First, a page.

(Ready to make some magic, gentlemen?)
Right off I’ll admit it: there isn’t anything glamorous about the Rashad Evans-Lyoto Machida title fight at UFC 98 this weekend. A champion who until recently was known for his split decision victories facing off against a challenger known for being so “elusive” that his fights often resemble a ballet more than a brawl – that’s not anyone’s dream bout, least of all a promoter’s.
But what this fight lacks in star power and fireworks, it makes up for with sheer, good old-fashioned quality. In many ways Evans-Machida is the best, most legitimate title fight the UFC has put on in nearly a year. Here’s why:
1. Strength of Record
Between the two competitors in Saturday night’s main event there are 27 wins, 1 draw and no defeats. In boxing that wouldn’t be so impressive, but in MMA it’s as rare as a decent Michael Bay movie. There’s an easy appeal involved in seeing two guys who have never been beaten square off, simply because somebody is going to experience a depressing new low for the first time. It’s just a question of whether the crying in the locker room will be in Portuguese or English.
2. An All Too Deserving Challenger
For a while it looked like Machida’s style of fighting (almost) without fighting would make him the best light heavyweight not to get a shot at the UFC belt. If “Rampage” Jackson had been healthy enough to take the Evans fight, Machida would still be getting overlooked. But fortunately for him the UFC can no longer ignore him and really had no choice but to give him a shot. That’s a stark contrast to recent title fights like Couture-Lesnar and Silva-Cote that left many of us wondering exactly what the challenger had done to warrant a title fight. There are no such questions when it comes to Machida. He deserves this. The fact that he’s getting it, regardless of how or why, is almost enough to make you think the UFC’s system of deciding top contenders is completely fair and unbiased. Almost.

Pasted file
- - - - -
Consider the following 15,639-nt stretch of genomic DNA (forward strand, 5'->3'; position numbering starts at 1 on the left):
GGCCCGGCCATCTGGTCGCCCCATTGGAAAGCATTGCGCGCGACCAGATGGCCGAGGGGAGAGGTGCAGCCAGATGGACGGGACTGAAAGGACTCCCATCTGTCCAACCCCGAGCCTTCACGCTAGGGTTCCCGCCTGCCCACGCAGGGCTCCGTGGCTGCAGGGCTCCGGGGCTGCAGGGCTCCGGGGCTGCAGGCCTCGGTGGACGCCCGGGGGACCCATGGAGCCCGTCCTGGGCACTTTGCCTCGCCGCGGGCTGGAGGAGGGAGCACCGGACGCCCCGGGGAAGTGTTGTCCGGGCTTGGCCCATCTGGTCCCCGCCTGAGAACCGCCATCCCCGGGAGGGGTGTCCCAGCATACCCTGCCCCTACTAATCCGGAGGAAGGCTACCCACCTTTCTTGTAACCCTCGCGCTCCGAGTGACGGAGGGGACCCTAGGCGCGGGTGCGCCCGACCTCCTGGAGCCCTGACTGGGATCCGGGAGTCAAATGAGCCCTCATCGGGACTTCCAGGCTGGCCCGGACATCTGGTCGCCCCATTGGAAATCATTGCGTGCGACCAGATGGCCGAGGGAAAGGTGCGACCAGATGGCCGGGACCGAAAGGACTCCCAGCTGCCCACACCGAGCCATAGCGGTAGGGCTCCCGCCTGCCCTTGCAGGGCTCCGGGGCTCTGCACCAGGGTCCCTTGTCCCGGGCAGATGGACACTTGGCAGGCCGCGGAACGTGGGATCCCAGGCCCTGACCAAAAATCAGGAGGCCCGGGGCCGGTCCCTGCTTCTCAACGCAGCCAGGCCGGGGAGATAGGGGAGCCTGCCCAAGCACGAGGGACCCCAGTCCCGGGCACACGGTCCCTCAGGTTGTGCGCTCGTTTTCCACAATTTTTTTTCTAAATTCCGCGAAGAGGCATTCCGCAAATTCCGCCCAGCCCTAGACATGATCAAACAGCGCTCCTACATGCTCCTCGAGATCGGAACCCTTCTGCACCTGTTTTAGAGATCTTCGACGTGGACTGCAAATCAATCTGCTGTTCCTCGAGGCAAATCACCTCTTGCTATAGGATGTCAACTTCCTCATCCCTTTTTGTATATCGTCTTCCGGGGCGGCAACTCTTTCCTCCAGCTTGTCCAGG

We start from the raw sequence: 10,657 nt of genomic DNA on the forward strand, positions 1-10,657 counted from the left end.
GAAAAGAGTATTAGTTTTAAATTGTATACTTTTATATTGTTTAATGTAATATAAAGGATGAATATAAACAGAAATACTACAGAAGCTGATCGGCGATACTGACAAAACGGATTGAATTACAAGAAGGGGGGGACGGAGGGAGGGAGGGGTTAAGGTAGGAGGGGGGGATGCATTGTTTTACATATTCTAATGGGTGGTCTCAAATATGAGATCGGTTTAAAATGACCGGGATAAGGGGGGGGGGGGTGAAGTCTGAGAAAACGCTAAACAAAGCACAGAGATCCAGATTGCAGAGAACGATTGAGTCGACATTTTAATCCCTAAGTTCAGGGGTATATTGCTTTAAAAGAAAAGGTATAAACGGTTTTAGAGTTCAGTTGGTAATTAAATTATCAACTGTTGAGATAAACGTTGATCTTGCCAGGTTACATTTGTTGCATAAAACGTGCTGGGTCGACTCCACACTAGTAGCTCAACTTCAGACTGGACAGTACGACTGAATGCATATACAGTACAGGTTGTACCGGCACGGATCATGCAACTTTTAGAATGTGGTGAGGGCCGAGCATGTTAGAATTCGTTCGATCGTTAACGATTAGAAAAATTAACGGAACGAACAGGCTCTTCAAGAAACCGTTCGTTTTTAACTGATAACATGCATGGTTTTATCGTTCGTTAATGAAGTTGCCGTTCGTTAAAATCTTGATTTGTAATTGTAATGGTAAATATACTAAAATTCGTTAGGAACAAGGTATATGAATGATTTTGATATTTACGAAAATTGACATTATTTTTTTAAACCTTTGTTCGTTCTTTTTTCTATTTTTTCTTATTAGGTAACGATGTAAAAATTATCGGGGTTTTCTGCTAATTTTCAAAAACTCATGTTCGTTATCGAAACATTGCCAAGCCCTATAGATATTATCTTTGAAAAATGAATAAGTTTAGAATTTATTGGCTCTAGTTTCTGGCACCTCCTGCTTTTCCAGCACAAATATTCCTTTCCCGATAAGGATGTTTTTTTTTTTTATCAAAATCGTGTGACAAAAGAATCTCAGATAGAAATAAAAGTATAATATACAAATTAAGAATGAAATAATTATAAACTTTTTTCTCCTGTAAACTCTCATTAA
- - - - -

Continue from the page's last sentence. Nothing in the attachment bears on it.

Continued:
3. A Contrast of Styles
Norman Mailer once described two opposing boxers as being so different in the ring that “one could not pass a bowl of soup to the other without spilling it.” So it is with Evans and Machida. Evans is the hard-charging wrestler who relies on controlling the tempo of a fight and on brief spasms of fantastic violence to end them. Machida is the fluid karate master who picks his spots without offering any one devastating attack, but is gone by the time you even consider a counter-attack. At times he seems as if he doesn’t want to hurt his opponents so much as instruct them. Evans, on the other hand, has no problem grabbing his balls and coming right after you. When two fighters are this different you can’t help but want to see what will happen when they’re locked in a cage together. Maybe nothing much. Maybe something that’s new to both of them.
4. Because We’ll Finally Be Able to Shut Up About It
Evans beat Forrest Griffin to take the title, but so what, say his detractors. And Machida has won a bunch of decisions, but he can’t dance around for five rounds against someone who matters. These are both somewhat valid criticisms, but after Saturday night at least one of them will be put to rest, thank God. Either Evans solves the riddle of Machida and proves he’s the true champ, or Machida shows us that he really has figured out something about the fight game that has, shall we say, eluded everyone else. Either way, the debate can finally stop.